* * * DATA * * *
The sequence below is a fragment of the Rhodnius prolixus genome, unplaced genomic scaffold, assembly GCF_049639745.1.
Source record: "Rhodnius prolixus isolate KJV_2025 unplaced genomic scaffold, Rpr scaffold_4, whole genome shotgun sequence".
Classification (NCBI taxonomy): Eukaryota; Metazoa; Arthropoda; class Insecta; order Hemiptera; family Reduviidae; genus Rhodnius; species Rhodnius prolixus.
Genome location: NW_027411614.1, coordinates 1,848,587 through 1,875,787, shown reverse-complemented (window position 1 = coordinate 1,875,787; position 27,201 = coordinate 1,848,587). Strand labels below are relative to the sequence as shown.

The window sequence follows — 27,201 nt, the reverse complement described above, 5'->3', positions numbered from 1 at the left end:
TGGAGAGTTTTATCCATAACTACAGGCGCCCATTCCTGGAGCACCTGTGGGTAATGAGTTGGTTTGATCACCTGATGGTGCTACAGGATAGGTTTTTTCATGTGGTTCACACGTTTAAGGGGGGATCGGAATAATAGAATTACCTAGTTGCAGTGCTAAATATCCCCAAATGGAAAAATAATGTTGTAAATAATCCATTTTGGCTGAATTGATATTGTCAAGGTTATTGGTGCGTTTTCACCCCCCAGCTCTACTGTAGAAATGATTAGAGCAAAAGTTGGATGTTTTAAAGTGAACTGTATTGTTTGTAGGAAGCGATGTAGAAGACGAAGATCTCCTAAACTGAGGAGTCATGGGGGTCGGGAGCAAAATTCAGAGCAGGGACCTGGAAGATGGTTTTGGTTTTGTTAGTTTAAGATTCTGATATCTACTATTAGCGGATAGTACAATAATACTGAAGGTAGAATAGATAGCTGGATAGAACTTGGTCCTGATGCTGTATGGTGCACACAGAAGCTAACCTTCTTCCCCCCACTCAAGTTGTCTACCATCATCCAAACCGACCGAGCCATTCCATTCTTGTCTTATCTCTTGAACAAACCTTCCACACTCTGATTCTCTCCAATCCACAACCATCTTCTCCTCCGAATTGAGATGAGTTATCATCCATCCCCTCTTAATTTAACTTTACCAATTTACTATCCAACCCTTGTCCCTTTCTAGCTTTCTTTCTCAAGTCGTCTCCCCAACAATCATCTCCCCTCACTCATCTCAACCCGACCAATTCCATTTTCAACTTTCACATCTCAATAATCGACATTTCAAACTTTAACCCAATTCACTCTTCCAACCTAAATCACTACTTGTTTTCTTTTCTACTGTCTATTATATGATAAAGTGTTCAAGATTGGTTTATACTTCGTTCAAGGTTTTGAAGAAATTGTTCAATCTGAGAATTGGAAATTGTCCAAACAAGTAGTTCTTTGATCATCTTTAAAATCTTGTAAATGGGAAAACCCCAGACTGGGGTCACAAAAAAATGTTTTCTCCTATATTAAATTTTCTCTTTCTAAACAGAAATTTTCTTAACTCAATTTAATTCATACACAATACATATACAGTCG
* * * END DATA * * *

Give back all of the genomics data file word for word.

The sequence below is a fragment of the Rhodnius prolixus genome, unplaced genomic scaffold, assembly GCF_049639745.1.
Source record: "Rhodnius prolixus isolate KJV_2025 unplaced genomic scaffold, Rpr scaffold_4, whole genome shotgun sequence".
Classification (NCBI taxonomy): Eukaryota; Metazoa; Arthropoda; class Insecta; order Hemiptera; family Reduviidae; genus Rhodnius; species Rhodnius prolixus.
Genome location: NW_027411614.1, coordinates 1,848,587 through 1,875,787, shown reverse-complemented (window position 1 = coordinate 1,875,787; position 27,201 = coordinate 1,848,587). Strand labels below are relative to the sequence as shown.

The window sequence follows — 27,201 nt, the reverse complement described above, 5'->3', positions numbered from 1 at the left end:
TGGAGAGTTTTATCCATAACTACAGGCGCCCATTCCTGGAGCACCTGTGGGTAATGAGTTGGTTTGATCACCTGATGGTGCTACAGGATAGGTTTTTTCATGTGGTTCACACGTTTAAGGGGGGATCGGAATAATAGAATTACCTAGTTGCAGTGCTAAATATCCCCAAATGGAAAAATAATGTTGTAAATAATCCATTTTGGCTGAATTGATATTGTCAAGGTTATTGGTGCGTTTTCACCCCCCAGCTCTACTGTAGAAATGATTAGAGCAAAAGTTGGATGTTTTAAAGTGAACTGTATTGTTTGTAGGAAGCGATGTAGAAGACGAAGATCTCCTAAACTGAGGAGTCATGGGGGTCGGGAGCAAAATTCAGAGCAGGGACCTGGAAGATGGTTTTGGTTTTGTTAGTTTAAGATTCTGATATCTACTATTAGCGGATAGTACAATAATACTGAAGGTAGAATAGATAGCTGGATAGAACTTGGTCCTGATGCTGTATGGTGCACACAGAAGCTAACCTTCTTCCCCCCACTCAAGTTGTCTACCATCATCCAAACCGACCGAGCCATTCCATTCTTGTCTTATCTCTTGAACAAACCTTCCACACTCTGATTCTCTCCAATCCACAACCATCTTCTCCTCCGAATTGAGATGAGTTATCATCCATCCCCTCTTAATTTAACTTTACCAATTTACTATCCAACCCTTGTCCCTTTCTAGCTTTCTTTCTCAAGTCGTCTCCCCAACAATCATCTCCCCTCACTCATCTCAACCCGACCAATTCCATTTTCAACTTTCACATCTCAATAATCGACATTTCAAACTTTAACCCAATTCACTCTTCCAACCTAAATCACTACTTGTTTTCTTTTCTACTGTCTATTATATGATAAAGTGTTCAAGATTGGTTTATACTTCGTTCAAGGTTTTGAAGAAATTGTTCAATCTGAGAATTGGAAATTGTCCAAACAAGTAGTTCTTTGATCATCTTTAAAATCTTGTAAATGGGAAAACCCCAGACTGGGGTCACAAAAAAATGTTTTCTCCTATATTAAATTTTCTCTTTCTAAACAGAAATTTTCTTAACTCAATTTAATTCATACACAATACATATACAGTCG